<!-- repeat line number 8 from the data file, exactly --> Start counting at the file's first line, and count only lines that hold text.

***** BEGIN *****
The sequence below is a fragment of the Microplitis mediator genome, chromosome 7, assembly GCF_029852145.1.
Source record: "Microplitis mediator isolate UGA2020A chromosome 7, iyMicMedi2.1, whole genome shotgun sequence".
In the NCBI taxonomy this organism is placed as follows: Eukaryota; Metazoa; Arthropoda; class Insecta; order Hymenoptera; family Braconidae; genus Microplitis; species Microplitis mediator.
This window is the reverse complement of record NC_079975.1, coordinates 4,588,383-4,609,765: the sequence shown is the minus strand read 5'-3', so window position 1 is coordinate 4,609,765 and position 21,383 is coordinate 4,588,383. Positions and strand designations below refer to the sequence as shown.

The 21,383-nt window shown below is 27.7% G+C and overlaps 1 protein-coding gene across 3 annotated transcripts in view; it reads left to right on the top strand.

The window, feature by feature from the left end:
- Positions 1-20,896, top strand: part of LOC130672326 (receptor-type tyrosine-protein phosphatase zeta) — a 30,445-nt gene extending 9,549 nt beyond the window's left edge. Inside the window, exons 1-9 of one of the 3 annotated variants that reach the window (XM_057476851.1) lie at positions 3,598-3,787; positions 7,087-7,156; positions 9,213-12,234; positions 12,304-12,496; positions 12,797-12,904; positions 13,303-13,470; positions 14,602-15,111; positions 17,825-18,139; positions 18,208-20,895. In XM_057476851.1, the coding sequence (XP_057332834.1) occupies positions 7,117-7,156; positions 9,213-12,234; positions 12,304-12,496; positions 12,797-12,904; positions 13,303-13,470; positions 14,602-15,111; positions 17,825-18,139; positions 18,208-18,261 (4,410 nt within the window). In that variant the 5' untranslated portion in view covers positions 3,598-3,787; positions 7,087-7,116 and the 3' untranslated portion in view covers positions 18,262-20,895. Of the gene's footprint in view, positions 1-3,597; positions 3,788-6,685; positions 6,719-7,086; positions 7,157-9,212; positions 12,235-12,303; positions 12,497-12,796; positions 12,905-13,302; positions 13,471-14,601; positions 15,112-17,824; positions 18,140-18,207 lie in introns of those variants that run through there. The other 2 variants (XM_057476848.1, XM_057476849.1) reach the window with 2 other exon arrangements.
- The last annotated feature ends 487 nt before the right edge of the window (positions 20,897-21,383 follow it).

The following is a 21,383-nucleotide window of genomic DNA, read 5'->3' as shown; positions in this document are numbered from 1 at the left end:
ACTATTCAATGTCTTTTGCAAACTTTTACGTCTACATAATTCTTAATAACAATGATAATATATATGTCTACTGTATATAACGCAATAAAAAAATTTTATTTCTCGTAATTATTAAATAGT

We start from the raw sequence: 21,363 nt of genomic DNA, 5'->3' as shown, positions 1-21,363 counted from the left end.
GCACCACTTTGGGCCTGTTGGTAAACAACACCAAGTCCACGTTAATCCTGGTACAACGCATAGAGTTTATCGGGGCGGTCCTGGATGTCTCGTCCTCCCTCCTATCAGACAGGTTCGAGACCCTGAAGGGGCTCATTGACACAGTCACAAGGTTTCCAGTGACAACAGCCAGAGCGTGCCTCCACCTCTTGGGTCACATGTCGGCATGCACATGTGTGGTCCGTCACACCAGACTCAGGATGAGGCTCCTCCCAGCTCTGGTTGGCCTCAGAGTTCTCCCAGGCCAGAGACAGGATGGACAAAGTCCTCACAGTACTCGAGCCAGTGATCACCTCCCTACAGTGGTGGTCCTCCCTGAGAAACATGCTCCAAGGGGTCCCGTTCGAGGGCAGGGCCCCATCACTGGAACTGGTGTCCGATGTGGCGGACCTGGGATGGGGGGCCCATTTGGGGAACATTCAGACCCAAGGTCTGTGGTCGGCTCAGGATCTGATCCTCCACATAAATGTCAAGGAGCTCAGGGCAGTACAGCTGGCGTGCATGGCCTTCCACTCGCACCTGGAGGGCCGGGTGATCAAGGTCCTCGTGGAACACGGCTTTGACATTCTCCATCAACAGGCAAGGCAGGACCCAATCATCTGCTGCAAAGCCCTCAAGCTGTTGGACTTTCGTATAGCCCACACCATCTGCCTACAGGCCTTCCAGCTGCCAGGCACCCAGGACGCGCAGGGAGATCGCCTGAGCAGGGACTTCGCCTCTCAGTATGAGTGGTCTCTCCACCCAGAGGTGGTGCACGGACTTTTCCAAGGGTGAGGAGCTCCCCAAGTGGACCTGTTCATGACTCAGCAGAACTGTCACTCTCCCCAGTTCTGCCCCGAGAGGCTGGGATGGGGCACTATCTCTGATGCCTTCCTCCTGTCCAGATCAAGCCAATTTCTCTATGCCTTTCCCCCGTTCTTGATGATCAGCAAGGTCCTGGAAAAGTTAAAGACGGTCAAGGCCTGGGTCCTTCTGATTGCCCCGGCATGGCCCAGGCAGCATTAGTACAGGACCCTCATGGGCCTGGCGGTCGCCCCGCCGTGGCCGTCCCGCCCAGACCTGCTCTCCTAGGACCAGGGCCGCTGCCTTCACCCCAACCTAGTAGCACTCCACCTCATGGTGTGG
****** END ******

- The last annotated feature ends 487 nt before the right edge of the window (positions 20,897-21,383 follow it).